Astonished Democrats set to clear finish line with climate, tax, health care package - Mike Lillis, The Hill.
House Democrats of all stripes are lining up to approve the Senate’s $740 billion tax-and-spending package on Friday when the lower chamber returns briefly to Washington, sending the legislation to Biden’s desk and securing a huge win for the president and his party less than three months from the midterm elections.
It seems likely the bill could clear the House without a single Democratic defection, whether from the left or center of the party.
House Set to Pass Democrats’ Climate, Healthcare and Tax Package - Siobhan Hughes, Wall Street Journal ($):
The vote comes less than a week after the Senate passed the measure. It imposes new taxes on large, profitable corporations, spends $87 billion over a decade on new workers and technology at the Internal Revenue Service, caps insulin costs for Medicare recipients, puts Medicare on course to negotiate drug prices and funds hundreds of billions in tax subsidies intended to combat climate change.
Biden’s Simple Tax Pledge Makes for Tricky Implementation for IRS - Jonathan Curry, Tax Notes ($):
The Biden administration has gone to great lengths to emphasize that it won’t raise audit rates for the sub-$400,000 crowd beyond recent norms, but what that will look like in practice is still obscure.
The simple language of the pledge contrasts with its presumptive execution. “As a technical matter, it could be very difficult to write that instruction into law,” said Steve Wamhoff of the Institute on Taxation and Economic Policy. The more precise goal is to increase audits of individuals with more than $400,000 of actual income, and you might not know someone’s actual income until after they’re audited, he said.
Exactly. Is that $400,000 before or after the audit? You don't know until you've done the audit. If you won't audit anyone who reports less than $400,000 of income, you are telling them exactly how much they need to cheat.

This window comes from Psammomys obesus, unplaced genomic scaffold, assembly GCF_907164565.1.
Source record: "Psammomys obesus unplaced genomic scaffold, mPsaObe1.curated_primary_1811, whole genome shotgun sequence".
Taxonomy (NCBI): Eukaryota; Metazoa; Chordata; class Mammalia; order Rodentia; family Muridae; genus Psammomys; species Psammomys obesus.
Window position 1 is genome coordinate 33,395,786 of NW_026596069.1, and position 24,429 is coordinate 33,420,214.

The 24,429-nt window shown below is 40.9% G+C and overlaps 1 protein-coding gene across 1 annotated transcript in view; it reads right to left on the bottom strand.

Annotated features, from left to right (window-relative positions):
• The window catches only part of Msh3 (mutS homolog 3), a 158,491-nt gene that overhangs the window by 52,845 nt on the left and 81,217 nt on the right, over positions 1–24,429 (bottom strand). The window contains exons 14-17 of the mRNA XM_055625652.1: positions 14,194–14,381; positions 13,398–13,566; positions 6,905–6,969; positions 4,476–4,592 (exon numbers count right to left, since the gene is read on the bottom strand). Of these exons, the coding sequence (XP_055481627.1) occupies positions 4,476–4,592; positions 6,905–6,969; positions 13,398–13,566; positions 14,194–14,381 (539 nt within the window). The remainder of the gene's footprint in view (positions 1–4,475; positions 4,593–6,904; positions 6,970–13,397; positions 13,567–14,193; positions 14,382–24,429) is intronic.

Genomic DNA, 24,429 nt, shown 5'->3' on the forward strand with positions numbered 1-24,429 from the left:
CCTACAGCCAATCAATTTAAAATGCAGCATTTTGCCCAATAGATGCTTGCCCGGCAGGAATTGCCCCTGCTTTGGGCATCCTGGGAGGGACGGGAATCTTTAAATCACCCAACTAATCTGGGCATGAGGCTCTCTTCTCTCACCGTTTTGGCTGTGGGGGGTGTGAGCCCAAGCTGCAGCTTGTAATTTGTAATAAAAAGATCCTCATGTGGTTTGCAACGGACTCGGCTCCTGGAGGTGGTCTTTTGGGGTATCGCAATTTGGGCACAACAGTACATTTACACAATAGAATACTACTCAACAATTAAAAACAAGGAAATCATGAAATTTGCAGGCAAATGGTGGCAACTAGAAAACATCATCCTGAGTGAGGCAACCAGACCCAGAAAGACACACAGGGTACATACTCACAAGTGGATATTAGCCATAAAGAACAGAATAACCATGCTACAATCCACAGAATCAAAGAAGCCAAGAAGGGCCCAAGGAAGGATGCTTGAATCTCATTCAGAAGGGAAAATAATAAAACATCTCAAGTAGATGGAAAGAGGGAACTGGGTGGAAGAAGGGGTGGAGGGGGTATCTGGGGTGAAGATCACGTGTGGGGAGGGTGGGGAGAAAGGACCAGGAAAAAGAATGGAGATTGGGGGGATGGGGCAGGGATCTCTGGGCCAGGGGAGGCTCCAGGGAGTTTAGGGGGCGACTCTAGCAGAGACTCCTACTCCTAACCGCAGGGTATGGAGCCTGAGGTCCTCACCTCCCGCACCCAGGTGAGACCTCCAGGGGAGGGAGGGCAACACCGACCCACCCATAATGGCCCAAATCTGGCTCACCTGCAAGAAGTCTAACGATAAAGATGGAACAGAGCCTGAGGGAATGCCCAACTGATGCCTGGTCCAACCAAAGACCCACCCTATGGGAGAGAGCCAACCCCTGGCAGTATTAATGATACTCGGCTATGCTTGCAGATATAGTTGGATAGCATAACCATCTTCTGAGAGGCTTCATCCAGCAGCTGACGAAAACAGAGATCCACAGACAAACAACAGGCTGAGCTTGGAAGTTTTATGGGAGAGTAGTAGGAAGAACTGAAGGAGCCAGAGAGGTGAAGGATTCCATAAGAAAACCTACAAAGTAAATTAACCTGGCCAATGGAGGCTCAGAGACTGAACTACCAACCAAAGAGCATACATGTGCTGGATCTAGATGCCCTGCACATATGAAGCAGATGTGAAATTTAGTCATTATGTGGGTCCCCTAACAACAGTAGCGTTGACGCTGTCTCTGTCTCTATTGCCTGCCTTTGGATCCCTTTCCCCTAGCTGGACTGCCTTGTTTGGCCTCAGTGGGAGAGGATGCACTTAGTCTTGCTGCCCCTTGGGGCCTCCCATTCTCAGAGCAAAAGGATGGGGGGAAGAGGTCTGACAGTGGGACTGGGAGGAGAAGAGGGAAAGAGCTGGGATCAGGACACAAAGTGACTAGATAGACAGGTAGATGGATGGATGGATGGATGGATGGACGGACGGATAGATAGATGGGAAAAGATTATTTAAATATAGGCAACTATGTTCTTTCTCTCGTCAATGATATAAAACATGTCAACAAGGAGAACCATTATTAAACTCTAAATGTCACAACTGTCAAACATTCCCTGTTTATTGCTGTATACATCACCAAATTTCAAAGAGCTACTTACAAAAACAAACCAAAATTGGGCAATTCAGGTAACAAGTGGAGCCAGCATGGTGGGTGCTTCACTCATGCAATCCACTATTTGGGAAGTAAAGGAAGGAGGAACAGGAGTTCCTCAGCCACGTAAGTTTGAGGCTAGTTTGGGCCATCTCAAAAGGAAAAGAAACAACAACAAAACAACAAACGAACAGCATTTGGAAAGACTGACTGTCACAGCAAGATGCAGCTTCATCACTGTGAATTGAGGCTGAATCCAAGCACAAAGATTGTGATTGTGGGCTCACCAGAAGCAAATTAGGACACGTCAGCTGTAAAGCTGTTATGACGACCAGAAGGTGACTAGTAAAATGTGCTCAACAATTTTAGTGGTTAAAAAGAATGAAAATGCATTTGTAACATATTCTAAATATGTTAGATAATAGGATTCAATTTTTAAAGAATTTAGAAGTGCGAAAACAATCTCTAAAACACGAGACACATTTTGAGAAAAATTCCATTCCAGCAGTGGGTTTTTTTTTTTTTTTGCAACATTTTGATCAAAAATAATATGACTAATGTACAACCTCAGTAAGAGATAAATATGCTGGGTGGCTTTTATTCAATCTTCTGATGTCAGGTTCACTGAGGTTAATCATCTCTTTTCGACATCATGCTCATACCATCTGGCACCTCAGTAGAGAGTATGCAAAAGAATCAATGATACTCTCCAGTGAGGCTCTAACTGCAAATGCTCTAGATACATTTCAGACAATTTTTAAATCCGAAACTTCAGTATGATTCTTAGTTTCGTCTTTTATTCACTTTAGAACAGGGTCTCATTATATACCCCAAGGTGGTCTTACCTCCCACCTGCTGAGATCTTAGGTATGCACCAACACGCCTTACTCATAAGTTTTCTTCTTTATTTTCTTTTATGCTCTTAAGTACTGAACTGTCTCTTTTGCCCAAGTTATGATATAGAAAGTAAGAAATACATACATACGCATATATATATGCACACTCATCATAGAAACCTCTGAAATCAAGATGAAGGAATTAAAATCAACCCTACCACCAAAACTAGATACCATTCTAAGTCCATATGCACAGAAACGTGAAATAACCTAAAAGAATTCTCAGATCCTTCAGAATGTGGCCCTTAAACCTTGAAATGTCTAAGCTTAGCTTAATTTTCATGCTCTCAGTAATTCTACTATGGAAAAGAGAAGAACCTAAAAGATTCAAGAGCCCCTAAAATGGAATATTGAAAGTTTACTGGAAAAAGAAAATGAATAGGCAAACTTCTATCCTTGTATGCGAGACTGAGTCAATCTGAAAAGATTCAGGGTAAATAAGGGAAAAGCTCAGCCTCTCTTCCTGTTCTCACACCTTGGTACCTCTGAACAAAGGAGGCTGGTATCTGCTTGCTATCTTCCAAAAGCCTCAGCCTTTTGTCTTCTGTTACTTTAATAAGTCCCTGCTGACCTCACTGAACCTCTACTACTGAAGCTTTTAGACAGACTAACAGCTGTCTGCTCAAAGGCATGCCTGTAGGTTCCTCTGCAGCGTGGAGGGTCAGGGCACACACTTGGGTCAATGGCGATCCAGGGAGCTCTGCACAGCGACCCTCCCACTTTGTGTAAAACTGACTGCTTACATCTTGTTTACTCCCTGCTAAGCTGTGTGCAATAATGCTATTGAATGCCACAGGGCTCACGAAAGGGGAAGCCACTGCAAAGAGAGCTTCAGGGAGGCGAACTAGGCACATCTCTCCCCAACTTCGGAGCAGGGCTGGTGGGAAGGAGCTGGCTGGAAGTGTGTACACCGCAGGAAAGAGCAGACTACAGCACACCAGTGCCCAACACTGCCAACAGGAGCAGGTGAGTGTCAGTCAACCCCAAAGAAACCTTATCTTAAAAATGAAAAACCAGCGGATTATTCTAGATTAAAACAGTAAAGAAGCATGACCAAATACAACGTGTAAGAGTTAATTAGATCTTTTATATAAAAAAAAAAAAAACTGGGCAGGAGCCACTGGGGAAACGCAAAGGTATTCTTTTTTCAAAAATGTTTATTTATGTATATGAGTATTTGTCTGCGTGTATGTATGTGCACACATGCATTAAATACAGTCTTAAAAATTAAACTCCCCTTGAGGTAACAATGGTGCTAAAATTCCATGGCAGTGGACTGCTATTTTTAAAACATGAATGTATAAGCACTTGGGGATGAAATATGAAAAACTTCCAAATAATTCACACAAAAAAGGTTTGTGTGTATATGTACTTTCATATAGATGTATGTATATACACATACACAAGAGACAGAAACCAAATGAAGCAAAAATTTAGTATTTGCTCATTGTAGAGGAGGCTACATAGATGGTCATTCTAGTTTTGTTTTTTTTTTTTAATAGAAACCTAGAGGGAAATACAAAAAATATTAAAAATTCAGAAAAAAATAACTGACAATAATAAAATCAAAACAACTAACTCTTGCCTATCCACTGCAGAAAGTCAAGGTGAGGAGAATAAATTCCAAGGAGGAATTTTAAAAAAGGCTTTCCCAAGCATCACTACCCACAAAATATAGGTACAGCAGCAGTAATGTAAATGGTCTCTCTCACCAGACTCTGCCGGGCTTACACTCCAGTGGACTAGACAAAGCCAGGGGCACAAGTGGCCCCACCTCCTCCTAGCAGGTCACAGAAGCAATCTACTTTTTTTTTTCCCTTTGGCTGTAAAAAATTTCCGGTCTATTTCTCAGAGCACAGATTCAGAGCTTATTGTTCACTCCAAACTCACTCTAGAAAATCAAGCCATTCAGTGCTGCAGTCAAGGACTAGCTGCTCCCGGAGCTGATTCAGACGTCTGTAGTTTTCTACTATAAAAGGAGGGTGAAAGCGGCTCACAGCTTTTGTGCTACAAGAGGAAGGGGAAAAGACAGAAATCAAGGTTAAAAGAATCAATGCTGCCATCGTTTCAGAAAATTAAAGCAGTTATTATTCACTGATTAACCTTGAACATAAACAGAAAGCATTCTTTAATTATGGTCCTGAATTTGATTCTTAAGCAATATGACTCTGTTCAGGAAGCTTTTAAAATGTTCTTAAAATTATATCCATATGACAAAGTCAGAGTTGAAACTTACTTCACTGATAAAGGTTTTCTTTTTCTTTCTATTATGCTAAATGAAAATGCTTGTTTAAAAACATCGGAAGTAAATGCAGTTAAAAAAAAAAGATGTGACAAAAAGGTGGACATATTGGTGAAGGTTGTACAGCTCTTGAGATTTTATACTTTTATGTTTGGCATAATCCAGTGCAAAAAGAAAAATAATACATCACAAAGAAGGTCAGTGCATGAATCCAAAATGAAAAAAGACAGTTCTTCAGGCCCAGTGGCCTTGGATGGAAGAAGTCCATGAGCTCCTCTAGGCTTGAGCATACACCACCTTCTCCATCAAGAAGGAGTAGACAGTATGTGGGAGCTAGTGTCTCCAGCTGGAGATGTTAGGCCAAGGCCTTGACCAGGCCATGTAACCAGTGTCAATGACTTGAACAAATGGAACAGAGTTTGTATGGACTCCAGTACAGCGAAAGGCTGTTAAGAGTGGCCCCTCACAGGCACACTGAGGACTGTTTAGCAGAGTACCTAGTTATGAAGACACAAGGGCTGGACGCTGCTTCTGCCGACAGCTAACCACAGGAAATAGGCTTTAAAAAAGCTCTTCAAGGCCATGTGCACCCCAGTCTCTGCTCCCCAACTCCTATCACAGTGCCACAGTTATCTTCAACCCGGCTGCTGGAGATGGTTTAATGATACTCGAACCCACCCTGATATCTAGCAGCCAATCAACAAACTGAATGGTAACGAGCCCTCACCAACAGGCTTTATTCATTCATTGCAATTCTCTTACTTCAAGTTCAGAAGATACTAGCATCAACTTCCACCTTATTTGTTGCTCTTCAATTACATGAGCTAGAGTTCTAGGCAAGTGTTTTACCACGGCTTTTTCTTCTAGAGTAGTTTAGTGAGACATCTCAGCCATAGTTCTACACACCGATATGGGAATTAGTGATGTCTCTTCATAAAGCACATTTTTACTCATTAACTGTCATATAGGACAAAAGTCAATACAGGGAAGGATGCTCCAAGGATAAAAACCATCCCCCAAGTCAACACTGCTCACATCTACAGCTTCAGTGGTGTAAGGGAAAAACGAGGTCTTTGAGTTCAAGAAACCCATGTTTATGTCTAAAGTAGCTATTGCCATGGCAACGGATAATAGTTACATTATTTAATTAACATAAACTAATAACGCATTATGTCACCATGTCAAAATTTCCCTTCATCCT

If the IRS Gets $80 Billion, Will Its Agents Come Gunning for You? - Janet Holtzblatt, TaxVox. "About $46 billion—or 57 percent—would be allocated to tax enforcement. That’s spurred the claims that the IRS will deploy as many as 87,000 new agents—'an army of auditors' — who will flyspeck the returns of an additional 700,000 Walmart shoppers. Some conservative commenters have gone even further, warning that those agents will be carrying guns."
Dem Tax Bill Keeps Flawed Loss Limit, Undoing COVID Aid - Stephen Cooper, Law360 Tax Authority ($):
House lawmakers are set to approve the Inflation Reduction Act, which passed the Senate earlier this week with a two-year extension of the Tax Cuts and Jobs Act 's $500,000 cap on pass-through business losses used to offset nonbusiness income.
The Senate missed a clear opportunity to fix a problem with the loss provision that would have smoothed out the way those losses are carried forward, said Andy Howlett of Miller & Chevalier Chtd. Moreover, the two-year expansion of the provision until 2029 is tantamount to clawing back part of the tax benefit that Congress granted to these businesses and investors in earlier pandemic legislation.
The flaw of the limit on non-passive business loss is not how it is carried forward. It's that it exists.
Critics Recall BURP in Debate Over Corporate Minimum Tax - Lauren Loricchio, Tax Notes ($):
Opponents of the corporate minimum tax included in the budget reconciliation bill have pointed out that the tax isn’t exactly novel — there was a similar tax in the 1980s, which prompted businesses to reduce their reported financial earnings.
Critics of the corporate minimum tax on book income in the Inflation Reduction Act of 2022 (H.R. 5376) have warned that companies responded to the ‘80s BURP adjustment by changing how they reported financial accounting income, which poses risks for financial accounting and the capital markets. But supporters of the tax argue it could make financial statements more accurate.
So tax returns of non-public companies must be the most accurate financial statements of all.
Who Gets Hit by the Inflation Reduction Act Book Minimum Tax? - Cody Kallen and Garrett Watson, Tax Policy Blog. "As a share of its income, the real estate & rental/leasing industry faces the heaviest burden of the book minimum tax, facing a net tax hike of 12.7 percent of its pretax book income, followed by mining, which faces a 4.6 percent tax hike. In dollar terms, the industries that would account for the largest book minimum tax liabilities are manufacturing, at $65.9 billion, followed by finance, insurance, and management at $39.4 billion."
Ark. Will Cut Corp., Individual Income Tax, Offer Tax Credits - Jaqueline McCool, Law360 Tax Authority ($):
Under the bills, the state's top income tax rate for residents, individuals, trusts and estates would be reduced from 5.5% to 4.9% in 2022. The top corporate income tax rate would be reduced from 5.9% to 5.3% in 2023.